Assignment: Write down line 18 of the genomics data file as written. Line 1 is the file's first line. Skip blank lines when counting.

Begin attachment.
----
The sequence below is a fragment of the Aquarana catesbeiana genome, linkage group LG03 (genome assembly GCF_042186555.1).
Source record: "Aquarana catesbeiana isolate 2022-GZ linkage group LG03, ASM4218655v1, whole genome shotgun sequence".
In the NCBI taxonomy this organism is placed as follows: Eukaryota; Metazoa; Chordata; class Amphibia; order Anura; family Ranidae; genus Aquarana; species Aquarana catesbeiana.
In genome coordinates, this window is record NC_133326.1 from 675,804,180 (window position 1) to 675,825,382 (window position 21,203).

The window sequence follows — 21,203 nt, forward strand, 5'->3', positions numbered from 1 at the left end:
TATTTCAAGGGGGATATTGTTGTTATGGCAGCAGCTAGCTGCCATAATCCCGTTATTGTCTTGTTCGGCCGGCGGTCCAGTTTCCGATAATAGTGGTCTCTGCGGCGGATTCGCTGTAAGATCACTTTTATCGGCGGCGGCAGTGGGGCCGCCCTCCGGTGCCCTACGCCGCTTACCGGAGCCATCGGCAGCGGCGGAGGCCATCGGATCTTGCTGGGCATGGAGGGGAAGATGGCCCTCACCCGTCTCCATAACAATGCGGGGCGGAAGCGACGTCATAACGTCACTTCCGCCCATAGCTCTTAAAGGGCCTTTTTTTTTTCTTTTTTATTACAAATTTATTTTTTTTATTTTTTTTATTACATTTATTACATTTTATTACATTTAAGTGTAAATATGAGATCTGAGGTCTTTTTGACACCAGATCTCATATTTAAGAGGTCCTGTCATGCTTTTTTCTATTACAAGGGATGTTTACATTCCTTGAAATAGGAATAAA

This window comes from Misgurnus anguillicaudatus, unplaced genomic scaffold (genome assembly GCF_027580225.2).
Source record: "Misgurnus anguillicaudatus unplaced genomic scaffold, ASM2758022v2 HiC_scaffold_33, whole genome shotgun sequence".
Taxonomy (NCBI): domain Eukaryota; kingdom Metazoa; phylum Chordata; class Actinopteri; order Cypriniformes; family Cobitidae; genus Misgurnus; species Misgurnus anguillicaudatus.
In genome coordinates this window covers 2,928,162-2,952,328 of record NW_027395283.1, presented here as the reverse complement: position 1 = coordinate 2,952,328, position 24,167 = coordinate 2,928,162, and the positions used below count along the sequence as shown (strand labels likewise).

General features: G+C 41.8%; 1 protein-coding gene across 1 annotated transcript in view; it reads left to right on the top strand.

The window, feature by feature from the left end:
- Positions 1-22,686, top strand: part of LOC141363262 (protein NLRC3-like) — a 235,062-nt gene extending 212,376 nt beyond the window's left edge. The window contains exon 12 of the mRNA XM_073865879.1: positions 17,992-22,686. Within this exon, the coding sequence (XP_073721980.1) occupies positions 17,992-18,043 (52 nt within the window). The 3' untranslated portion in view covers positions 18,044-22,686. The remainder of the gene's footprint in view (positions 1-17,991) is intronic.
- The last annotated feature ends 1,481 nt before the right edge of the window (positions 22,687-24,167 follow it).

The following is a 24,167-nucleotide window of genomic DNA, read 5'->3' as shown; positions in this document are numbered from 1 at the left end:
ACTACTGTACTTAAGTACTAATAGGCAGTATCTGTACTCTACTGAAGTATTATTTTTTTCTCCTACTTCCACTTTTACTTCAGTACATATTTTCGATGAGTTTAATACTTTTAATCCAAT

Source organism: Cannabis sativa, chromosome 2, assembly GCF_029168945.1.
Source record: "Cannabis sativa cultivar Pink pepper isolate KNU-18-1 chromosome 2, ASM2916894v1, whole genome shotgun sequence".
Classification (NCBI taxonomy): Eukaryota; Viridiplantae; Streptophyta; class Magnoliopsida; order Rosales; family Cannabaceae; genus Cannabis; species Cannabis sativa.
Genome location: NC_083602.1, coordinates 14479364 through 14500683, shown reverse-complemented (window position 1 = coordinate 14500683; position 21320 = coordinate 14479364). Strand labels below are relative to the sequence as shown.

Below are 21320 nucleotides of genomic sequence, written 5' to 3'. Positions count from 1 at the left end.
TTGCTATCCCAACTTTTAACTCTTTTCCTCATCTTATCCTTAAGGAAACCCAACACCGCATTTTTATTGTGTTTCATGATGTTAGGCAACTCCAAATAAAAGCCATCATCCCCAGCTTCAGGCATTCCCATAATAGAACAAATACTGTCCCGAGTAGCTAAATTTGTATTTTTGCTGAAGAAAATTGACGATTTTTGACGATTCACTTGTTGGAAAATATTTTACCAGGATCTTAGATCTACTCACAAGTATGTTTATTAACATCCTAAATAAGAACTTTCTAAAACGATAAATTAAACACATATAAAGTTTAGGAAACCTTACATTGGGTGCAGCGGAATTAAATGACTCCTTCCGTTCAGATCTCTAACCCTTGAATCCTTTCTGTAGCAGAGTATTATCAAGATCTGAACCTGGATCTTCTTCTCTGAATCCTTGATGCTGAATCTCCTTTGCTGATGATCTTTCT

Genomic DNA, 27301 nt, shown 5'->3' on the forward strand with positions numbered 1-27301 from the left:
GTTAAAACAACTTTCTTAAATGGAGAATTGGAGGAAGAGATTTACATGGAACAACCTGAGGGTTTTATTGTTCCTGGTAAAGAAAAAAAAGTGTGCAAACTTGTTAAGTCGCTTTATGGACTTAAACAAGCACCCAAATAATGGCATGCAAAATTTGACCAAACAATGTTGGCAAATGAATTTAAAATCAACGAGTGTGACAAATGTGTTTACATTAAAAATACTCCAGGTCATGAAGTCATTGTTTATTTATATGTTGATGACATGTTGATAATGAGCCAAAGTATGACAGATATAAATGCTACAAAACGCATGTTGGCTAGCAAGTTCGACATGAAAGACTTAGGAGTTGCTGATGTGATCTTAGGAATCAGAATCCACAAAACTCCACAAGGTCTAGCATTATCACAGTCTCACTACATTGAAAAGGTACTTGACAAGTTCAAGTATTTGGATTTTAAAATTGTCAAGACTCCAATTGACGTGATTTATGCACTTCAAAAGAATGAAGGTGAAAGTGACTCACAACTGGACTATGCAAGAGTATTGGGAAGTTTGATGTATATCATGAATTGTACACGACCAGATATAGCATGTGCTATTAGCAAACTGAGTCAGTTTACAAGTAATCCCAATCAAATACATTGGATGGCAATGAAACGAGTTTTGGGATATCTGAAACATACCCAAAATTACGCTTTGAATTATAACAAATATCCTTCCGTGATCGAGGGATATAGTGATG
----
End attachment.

Source record: "Cannabis sativa cultivar Pink pepper isolate KNU-18-1 chromosome 2, ASM2916894v1, whole genome shotgun sequence".